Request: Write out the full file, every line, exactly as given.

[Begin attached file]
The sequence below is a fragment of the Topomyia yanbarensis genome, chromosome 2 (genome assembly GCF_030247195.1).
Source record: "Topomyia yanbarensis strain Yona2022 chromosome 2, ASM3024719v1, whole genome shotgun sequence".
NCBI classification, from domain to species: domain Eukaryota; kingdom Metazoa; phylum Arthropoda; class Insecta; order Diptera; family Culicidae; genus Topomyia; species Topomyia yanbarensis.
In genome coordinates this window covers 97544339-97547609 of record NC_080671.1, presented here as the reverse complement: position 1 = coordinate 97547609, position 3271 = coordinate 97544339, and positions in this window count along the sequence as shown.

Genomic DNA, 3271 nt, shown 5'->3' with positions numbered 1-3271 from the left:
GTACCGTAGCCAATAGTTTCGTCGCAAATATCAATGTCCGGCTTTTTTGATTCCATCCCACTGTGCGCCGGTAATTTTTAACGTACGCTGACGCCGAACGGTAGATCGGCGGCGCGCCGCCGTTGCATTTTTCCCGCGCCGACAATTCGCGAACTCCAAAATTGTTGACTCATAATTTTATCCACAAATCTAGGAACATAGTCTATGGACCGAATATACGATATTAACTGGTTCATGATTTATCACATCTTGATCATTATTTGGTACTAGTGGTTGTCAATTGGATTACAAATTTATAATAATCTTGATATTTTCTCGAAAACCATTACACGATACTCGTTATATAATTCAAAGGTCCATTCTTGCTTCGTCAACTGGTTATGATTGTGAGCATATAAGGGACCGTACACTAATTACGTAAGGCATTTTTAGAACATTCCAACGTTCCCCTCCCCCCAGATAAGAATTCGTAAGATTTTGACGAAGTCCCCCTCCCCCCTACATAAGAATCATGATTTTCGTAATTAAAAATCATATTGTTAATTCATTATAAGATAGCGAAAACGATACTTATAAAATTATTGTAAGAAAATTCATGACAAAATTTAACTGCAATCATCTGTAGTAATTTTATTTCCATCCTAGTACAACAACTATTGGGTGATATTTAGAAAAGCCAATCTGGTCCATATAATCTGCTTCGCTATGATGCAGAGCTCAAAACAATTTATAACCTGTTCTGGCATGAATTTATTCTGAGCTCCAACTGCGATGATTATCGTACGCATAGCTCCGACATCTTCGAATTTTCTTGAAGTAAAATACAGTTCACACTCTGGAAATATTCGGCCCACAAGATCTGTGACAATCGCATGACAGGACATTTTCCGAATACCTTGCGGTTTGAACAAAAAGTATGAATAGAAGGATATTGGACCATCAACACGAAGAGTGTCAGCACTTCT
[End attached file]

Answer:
The sequence below is a fragment of the Topomyia yanbarensis genome, chromosome 2 (genome assembly GCF_030247195.1).
Source record: "Topomyia yanbarensis strain Yona2022 chromosome 2, ASM3024719v1, whole genome shotgun sequence".
NCBI classification, from domain to species: domain Eukaryota; kingdom Metazoa; phylum Arthropoda; class Insecta; order Diptera; family Culicidae; genus Topomyia; species Topomyia yanbarensis.
In genome coordinates this window covers 97544339-97547609 of record NC_080671.1, presented here as the reverse complement: position 1 = coordinate 97547609, position 3271 = coordinate 97544339, and positions in this window count along the sequence as shown.

Genomic DNA, 3271 nt, shown 5'->3' with positions numbered 1-3271 from the left:
GTACCGTAGCCAATAGTTTCGTCGCAAATATCAATGTCCGGCTTTTTTGATTCCATCCCACTGTGCGCCGGTAATTTTTAACGTACGCTGACGCCGAACGGTAGATCGGCGGCGCGCCGCCGTTGCATTTTTCCCGCGCCGACAATTCGCGAACTCCAAAATTGTTGACTCATAATTTTATCCACAAATCTAGGAACATAGTCTATGGACCGAATATACGATATTAACTGGTTCATGATTTATCACATCTTGATCATTATTTGGTACTAGTGGTTGTCAATTGGATTACAAATTTATAATAATCTTGATATTTTCTCGAAAACCATTACACGATACTCGTTATATAATTCAAAGGTCCATTCTTGCTTCGTCAACTGGTTATGATTGTGAGCATATAAGGGACCGTACACTAATTACGTAAGGCATTTTTAGAACATTCCAACGTTCCCCTCCCCCCAGATAAGAATTCGTAAGATTTTGACGAAGTCCCCCTCCCCCCTACATAAGAATCATGATTTTCGTAATTAAAAATCATATTGTTAATTCATTATAAGATAGCGAAAACGATACTTATAAAATTATTGTAAGAAAATTCATGACAAAATTTAACTGCAATCATCTGTAGTAATTTTATTTCCATCCTAGTACAACAACTATTGGGTGATATTTAGAAAAGCCAATCTGGTCCATATAATCTGCTTCGCTATGATGCAGAGCTCAAAACAATTTATAACCTGTTCTGGCATGAATTTATTCTGAGCTCCAACTGCGATGATTATCGTACGCATAGCTCCGACATCTTCGAATTTTCTTGAAGTAAAATACAGTTCACACTCTGGAAATATTCGGCCCACAAGATCTGTGACAATCGCATGACAGGACATTTTCCGAATACCTTGCGGTTTGAACAAAAAGTATGAATAGAAGGATATTGGACCATCAACACGAAGAGTGTCAGCACTTCT